A Perspective on the Transfiguration
By Deacon Rich
Much of the Scriptures during Lent zeros in on the Biblical lives of Peter, James, and John. The Apostle Paul in Galatians 2 calls them the “pillars of the faith”. Our Savior called twelve disciples to be His Apostles. Out of those twelve, he was especially close to these three. And out of these three, John was soon to be called “the Disciple whom Jesus loved.” We learned the decision to call certain people to be His Apostles was preceded by prayer – something we, too, should do on a regular basis! We also learned that He saw all people as just that, individual people with individual needs and special/unique gifts. Similar accounts of the Transfiguration appear in each of the Gospels by Matthew, Mark and Luke. Each Evangelist tells it from his viewpoint and what he particularly wanted to emphasize. Let’s see what we learn from each one.
Like Sgt. Friday in “Dragnet” of old, Matthew, who appeals mainly to his Jewish hearers, tells the story of Jesus’ transfiguration. He gives us the basic facts:
- “6 days” (Luke says “8 days”) – basically the number of days between Sabbaths depending upon what was your first day of reference
- The 3 pillars – Peter, James, and John – are by themselves with the Lord Jesus.
- Jesus was “transfigured” – the word in the Greek is “metamorphosed” – the same word used when a butterfly comes out of a cocoon. See 2 Cor. 5:17 where we become new creatures. See Romans 12:1,2 – the word “transformed” is the same word as here written “transfigured”.
- The clothes were as white as light
- There were Moses and Elijah
- Peter opens his mouth “to change feet”, as it were – he always talked before he thought!
- The voice of the Father giving His pronouncement of blessing upon His Son
- Seeing Jesus (v, 8) – in His glory is to be their “norm of life.”
Mark writes his gospel from a servant’s perspective, so we should expect the references to our Savior to involve service.
In his account on the transfiguration, he says basically the same facts as Matthew.
However, he does add some interesting details about our Savior’s transfigured appearance:
“Shining” – brighter than lightning!
“white” – like snow. This should remind us of Isaiah 1:18, where when we respond to our Savior’s invitation, we are as “white as snow.” And it is said of those who are the martyred in of the Book of Revelation, that their clothes are white – just like their Savior.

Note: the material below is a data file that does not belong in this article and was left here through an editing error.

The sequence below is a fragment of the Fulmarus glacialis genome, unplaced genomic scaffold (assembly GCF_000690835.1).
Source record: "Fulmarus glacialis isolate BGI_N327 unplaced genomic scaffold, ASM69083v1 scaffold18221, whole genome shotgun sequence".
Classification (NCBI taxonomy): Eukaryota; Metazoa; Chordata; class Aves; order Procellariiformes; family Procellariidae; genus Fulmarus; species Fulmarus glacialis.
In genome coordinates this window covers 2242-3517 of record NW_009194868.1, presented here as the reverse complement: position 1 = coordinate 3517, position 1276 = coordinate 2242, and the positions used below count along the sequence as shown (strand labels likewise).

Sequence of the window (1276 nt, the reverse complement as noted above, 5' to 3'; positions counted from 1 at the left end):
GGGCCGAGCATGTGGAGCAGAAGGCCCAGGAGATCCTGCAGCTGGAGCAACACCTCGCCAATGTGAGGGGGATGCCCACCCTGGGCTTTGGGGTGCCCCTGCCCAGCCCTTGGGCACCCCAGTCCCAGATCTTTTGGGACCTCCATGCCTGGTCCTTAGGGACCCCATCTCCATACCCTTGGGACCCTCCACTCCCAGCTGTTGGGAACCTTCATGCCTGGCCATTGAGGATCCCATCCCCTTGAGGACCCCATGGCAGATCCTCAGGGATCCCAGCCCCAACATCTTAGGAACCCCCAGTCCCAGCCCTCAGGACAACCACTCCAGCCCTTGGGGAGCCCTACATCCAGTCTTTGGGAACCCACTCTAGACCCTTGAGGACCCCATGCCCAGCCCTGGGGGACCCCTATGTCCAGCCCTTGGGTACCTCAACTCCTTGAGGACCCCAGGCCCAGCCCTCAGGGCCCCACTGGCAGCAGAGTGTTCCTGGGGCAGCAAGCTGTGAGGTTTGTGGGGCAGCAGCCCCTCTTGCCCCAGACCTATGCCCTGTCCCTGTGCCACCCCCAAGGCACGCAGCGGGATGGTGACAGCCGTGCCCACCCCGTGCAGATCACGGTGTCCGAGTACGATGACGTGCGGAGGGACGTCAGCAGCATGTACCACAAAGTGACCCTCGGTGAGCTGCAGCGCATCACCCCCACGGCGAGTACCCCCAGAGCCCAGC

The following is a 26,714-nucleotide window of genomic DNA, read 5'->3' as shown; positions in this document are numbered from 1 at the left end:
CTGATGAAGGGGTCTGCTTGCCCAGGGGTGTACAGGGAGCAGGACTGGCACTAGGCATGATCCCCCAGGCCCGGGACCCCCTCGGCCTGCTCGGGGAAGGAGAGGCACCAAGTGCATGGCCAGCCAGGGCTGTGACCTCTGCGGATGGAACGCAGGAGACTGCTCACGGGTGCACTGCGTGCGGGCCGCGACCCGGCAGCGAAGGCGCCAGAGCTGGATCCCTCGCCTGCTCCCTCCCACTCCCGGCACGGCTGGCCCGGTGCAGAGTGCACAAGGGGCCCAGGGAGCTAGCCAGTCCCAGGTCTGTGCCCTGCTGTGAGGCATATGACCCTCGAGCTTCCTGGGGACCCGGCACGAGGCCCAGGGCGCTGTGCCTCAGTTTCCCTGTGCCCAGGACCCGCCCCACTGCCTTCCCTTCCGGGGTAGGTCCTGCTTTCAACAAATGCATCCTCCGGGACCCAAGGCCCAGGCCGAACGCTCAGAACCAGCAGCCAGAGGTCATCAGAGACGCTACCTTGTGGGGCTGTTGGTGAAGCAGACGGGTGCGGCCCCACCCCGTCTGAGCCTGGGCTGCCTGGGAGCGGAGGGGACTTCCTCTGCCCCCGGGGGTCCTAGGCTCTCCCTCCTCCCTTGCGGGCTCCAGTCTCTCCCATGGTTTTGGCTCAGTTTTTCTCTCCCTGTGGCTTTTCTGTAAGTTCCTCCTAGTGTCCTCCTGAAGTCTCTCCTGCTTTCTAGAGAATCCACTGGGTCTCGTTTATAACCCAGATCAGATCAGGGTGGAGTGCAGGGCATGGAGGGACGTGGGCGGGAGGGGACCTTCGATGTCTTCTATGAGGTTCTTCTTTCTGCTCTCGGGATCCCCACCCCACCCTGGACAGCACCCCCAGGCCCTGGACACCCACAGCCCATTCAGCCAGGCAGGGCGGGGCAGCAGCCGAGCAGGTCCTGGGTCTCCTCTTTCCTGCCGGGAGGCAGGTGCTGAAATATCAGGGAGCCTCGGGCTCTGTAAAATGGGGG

“Launderer” – a fitting description of Someone Who is coming to serve
Like Matthew and Mark, Luke, too, tells the facts of the transfiguration. But Luke is a doctor, so it shouldn’t surprise us that he gives us some descriptive details that are not in the other two gospels.
Luke zeroes in on the conversation between Moses, Elijah, and Jesus. What did they talk about? What would we think they would talk about: the desert: the chariots: the Miami Dolphins? No, they talked about the cross, and of Jesus’ upcoming death for sinners. This is what we are to glory in (Galatians 6:14).
What moved these three the most about what they saw? How can we find out? By checking the Scriptures! John’s Book of Revelation is a testament to Jesus’ glory. By the time John wrote Revelation, James had been martyred and was in glory. And Peter gives us some insightful remarks as to how the transfiguration affected him: 2 Peter 1:16-18 tells us that the Transfiguration affirmed to Peter’s soul the uniqueness of Jesus alone, and the trustworthiness of the Scriptures.
Do we have that faith? Do we have that trust? We must answer those questions for ourselves!
“Be a friend. Be a friend of Jesus. Make friends for Jesus.” -Bishop Zubik
Opportunity is everywhere to “be a friend, be a friend of Jesus, and make friends for Jesus,” as Bishop Zubik says. Evangelization is about friendship and accompaniment.
The Brookline-Beechview Catholic Church Cluster seeks to be a welcoming community for all. Our parishes are full of faithful and close-knit people. We are generous with our time, talent, and treasure and we work to help each other.
Our parishes have:
- Dedicated priests, deacons, lay ministers, and staff who love the Lord and love the people they are called to serve. They work tirelessly to serve in whatever ways are asked or required.
- Established parishioners who have worshiped at St. Catherine of Siena, Resurrection, St. Pius X, and Our Lady of Loreto for years, and in many cases, generations. They have built and maintained ministries that serve our parishes and our communities.
- A growing young adult population that is passionate about living the faith and seeks ways to create community. They are stepping into leadership roles and creating and implementing ideas for the future of the Church.
- Have a growing Hispanic and Latino population that allows us to be a shared parish. They bless us with deep faith and vibrant worship. Their stories connect us to our past – we remember that many of our established parishioners were members of immigrant families. We seek to inspire the world by building understanding and unity in the love of God.
- Have the benefit of being located in two of Pittsburgh’s communities that have large youth populations. The youth contribute their gifts, give us opportunities to pass on the faith, and call us to greater discipleship.
We are encouraged about the future of the Church and know that our diversity is strength and a reason for hope. We are challenged and encouraged.
Diocesan resource: http://churchevangelizing.com/
To see upcoming events, visit the 4-Parish Calendar or News pages.
Want to talk? Have ideas? Contact Bridgette, the director of evangelization, at firstname.lastname@example.org or other staff via the Contact Us page.